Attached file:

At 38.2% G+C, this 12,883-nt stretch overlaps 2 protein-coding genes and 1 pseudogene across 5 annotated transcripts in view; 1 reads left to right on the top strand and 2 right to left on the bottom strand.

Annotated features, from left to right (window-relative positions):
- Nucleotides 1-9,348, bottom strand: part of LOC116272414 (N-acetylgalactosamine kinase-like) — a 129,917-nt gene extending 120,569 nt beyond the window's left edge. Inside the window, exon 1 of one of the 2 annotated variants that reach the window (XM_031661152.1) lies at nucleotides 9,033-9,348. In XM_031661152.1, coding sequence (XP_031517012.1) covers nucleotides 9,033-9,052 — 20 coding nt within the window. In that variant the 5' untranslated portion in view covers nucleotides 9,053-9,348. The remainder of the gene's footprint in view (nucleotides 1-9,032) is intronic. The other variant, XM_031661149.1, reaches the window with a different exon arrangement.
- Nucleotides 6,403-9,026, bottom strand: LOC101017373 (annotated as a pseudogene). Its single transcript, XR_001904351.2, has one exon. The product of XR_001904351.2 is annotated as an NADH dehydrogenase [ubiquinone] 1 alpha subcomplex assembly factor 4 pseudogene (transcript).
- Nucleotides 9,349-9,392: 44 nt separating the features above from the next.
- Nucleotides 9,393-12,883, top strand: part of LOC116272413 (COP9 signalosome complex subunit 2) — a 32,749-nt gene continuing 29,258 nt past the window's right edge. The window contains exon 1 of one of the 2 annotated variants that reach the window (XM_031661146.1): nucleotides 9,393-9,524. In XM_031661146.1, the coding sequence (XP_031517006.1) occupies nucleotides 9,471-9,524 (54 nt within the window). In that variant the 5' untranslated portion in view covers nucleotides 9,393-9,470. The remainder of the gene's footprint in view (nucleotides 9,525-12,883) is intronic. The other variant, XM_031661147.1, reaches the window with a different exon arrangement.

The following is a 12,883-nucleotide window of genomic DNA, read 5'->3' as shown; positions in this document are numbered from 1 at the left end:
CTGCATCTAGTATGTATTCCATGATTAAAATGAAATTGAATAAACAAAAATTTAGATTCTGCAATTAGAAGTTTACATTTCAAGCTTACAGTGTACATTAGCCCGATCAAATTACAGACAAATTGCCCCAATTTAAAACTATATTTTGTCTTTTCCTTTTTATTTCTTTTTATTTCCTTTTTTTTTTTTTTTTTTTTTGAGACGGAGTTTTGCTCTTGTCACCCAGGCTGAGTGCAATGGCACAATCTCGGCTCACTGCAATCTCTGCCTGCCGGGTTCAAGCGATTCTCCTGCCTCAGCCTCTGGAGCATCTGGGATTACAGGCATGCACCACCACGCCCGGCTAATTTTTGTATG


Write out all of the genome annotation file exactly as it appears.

At 38.2% G+C, this 12,883-nt stretch overlaps 2 protein-coding genes and 1 pseudogene across 5 annotated transcripts in view; 1 reads left to right on the top strand and 2 right to left on the bottom strand.

Annotated features, from left to right (window-relative positions):
- Nucleotides 1-9,348, bottom strand: part of LOC116272414 (N-acetylgalactosamine kinase-like) — a 129,917-nt gene extending 120,569 nt beyond the window's left edge. Inside the window, exon 1 of one of the 2 annotated variants that reach the window (XM_031661152.1) lies at nucleotides 9,033-9,348. In XM_031661152.1, coding sequence (XP_031517012.1) covers nucleotides 9,033-9,052 — 20 coding nt within the window. In that variant the 5' untranslated portion in view covers nucleotides 9,053-9,348. The remainder of the gene's footprint in view (nucleotides 1-9,032) is intronic. The other variant, XM_031661149.1, reaches the window with a different exon arrangement.
- Nucleotides 6,403-9,026, bottom strand: LOC101017373 (annotated as a pseudogene). Its single transcript, XR_001904351.2, has one exon. The product of XR_001904351.2 is annotated as an NADH dehydrogenase [ubiquinone] 1 alpha subcomplex assembly factor 4 pseudogene (transcript).
- Nucleotides 9,349-9,392: 44 nt separating the features above from the next.
- Nucleotides 9,393-12,883, top strand: part of LOC116272413 (COP9 signalosome complex subunit 2) — a 32,749-nt gene continuing 29,258 nt past the window's right edge. The window contains exon 1 of one of the 2 annotated variants that reach the window (XM_031661146.1): nucleotides 9,393-9,524. In XM_031661146.1, the coding sequence (XP_031517006.1) occupies nucleotides 9,471-9,524 (54 nt within the window). In that variant the 5' untranslated portion in view covers nucleotides 9,393-9,470. The remainder of the gene's footprint in view (nucleotides 9,525-12,883) is intronic. The other variant, XM_031661147.1, reaches the window with a different exon arrangement.

The following is a 12,883-nucleotide window of genomic DNA, read 5'->3' as shown; positions in this document are numbered from 1 at the left end:
CTGCATCTAGTATGTATTCCATGATTAAAATGAAATTGAATAAACAAAAATTTAGATTCTGCAATTAGAAGTTTACATTTCAAGCTTACAGTGTACATTAGCCCGATCAAATTACAGACAAATTGCCCCAATTTAAAACTATATTTTGTCTTTTCCTTTTTATTTCTTTTTATTTCCTTTTTTTTTTTTTTTTTTTTTGAGACGGAGTTTTGCTCTTGTCACCCAGGCTGAGTGCAATGGCACAATCTCGGCTCACTGCAATCTCTGCCTGCCGGGTTCAAGCGATTCTCCTGCCTCAGCCTCTGGAGCATCTGGGATTACAGGCATGCACCACCACGCCCGGCTAATTTTTGTATG